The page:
Smoking is an excellent way to impart some serious flavor into the meat and an excellent cooking technique to cook a large bird like a turkey without drying it out.
Of course, the first choice you need to make when smoking a turkey is the kind of turkey you plan to use. However, coming in a close second is the kind of wood you’ll be using and what flavor you want it to impart.
Now personally, we prefer cherry wood with a touch of hickory for that mixture of sweet-smokiness and rich color.
However, what wood you use will depend on your personal taste, so we’ll be laying out all the options for you to choose from, rather than insisting on one right choice.
What are the best types of wood for smoking turkey?
As we’ve mentioned, different woods produce different flavor profiles that work nicely with turkey. Some of the most common choices include:
One of the most common woods used in meat smoking, pecan provides an excellent combination of sweetness, smokiness, and sharpness to your turkey meat.
A little more robust than a lot of the fruitwoods we’ll discuss later, pecan has a depth of flavor and subtle nuttiness to it that is simply delicious.
Because of that depth of flavor, we don’t recommend you add any hickory to it, as you might with cherry or apple, the first time you smoke. The combination of two strongly flavored woods can add an unpleasant sour harshness to the turkey meat.
However, if, after your first smoke, you want a more robust smokey flavor, you can always add in a small amount of hickory shavings or mesquite to bump up the volume.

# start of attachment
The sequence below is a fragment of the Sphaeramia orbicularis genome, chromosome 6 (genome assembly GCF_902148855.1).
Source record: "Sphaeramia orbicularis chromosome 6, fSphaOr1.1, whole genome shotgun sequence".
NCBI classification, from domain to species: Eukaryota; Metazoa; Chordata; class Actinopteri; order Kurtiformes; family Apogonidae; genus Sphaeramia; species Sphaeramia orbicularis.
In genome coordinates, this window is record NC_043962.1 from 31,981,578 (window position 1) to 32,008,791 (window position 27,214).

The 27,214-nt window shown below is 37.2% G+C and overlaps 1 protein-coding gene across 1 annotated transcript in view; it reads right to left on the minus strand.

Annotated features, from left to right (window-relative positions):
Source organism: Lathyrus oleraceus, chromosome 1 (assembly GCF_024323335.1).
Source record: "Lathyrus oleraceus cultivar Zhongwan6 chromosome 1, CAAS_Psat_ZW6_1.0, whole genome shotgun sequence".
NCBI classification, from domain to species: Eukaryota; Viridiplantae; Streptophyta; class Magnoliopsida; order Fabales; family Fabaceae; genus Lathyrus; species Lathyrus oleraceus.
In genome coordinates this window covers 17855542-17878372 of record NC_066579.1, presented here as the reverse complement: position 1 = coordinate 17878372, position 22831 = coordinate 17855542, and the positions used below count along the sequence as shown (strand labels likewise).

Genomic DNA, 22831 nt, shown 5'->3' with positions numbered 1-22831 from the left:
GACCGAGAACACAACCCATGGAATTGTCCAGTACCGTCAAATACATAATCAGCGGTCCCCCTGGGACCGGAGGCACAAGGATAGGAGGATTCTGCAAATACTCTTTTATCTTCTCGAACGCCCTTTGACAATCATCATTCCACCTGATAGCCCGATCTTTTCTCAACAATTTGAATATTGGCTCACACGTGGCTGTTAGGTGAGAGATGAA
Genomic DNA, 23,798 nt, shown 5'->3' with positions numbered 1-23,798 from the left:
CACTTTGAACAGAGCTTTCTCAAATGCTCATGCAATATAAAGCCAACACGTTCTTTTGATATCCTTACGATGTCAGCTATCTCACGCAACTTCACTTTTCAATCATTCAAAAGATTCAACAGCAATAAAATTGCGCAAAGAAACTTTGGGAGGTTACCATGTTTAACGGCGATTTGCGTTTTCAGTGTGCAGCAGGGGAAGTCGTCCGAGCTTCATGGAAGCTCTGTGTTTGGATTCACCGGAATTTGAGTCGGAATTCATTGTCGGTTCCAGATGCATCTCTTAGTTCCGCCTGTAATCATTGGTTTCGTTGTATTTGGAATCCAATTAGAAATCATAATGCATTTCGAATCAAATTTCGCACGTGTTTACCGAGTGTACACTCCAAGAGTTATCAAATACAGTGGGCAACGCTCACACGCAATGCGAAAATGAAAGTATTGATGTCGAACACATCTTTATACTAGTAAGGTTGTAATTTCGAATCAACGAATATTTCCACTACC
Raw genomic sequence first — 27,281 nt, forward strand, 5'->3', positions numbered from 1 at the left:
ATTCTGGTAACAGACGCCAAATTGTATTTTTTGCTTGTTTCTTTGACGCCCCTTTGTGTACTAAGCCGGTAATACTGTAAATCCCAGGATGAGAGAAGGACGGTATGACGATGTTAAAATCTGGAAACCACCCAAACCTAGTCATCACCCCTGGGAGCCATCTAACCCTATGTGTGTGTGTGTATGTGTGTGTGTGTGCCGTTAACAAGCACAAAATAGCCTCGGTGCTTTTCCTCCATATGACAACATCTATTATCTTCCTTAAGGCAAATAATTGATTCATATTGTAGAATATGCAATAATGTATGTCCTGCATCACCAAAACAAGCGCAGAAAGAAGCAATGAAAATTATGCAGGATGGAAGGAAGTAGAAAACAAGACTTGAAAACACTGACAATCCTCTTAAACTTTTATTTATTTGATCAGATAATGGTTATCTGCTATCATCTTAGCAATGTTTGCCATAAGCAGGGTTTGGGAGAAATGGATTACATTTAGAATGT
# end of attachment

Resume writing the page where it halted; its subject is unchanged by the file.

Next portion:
Maplewood adds a layer of earthy, spicy flavors to your smoked turkey without overpowering the taste of the meat.
If you’re using a rub that already has a lot of strong herbal flavors, then smoking over maple can help you to underline those flavors.
The sweeter smoke of the maple also adds an almost honey-like sweetness to the meat and gives it a lovely golden color.
Cherry is a great smoking wood because it imparts a subtly sweet flavor that can be enhanced using rubs, marinades, or small amounts of other wood.
As we’ve already mentioned, we like to pair cherrywood with hickory to add a greater depth of smoky flavor to the turkey meat.
The other great benefit of using cherrywood is that it will give your turkey a gorgeous red-brown coloring when it comes out of the smoker.
Apple is one of the more subtle woods on this list. Smoked over a long time, applewood provides a sweet subtle fruity taste to turkey that goes very well with the earthiness of the meat.
However, the flavor can really be very subtle indeed, meaning you’ll need to smoke your turkey for a lot longer to impart that flavor.
The only downside to this is that you’ll need to babysit your bird a little, keeping a spray bottle of water or apple juice on hand to make sure the meat doesn’t dry out.
A lighter alternative to some of the heavier woods we’ve got listed below, Alder imparts a rich smokey earthiness that isn’t quite as overpowering as hickory, oak, or mesquite.
As such, it can be used to empower some of the milder woods, such as apple or maple, or tone down some of the stronger woods, making it a good standby to have on hand.
Hickory is an excellent traditional smoking wood that will find use in nearly all smokers. However, it is really quite strong, more often used in barbecue than it is in smoking poultry.
However, one of the beauties of smoking is that you don’t have to stick to one type of wood. You can cut your hickory with fruitwood like an apple or cherry, giving your turkey the rich smoky flavor and deep brown coloring without overpowering the taste.
More often used in European smoking, oak is very similar to hickory in that it provides a rich smoky flavor that can quickly become overpowering if not used sparingly.
One of the benefits of using oak is that red oak variants impart a very striking reddish tint to the meat and combine very well with cherrywood if used in small quantities.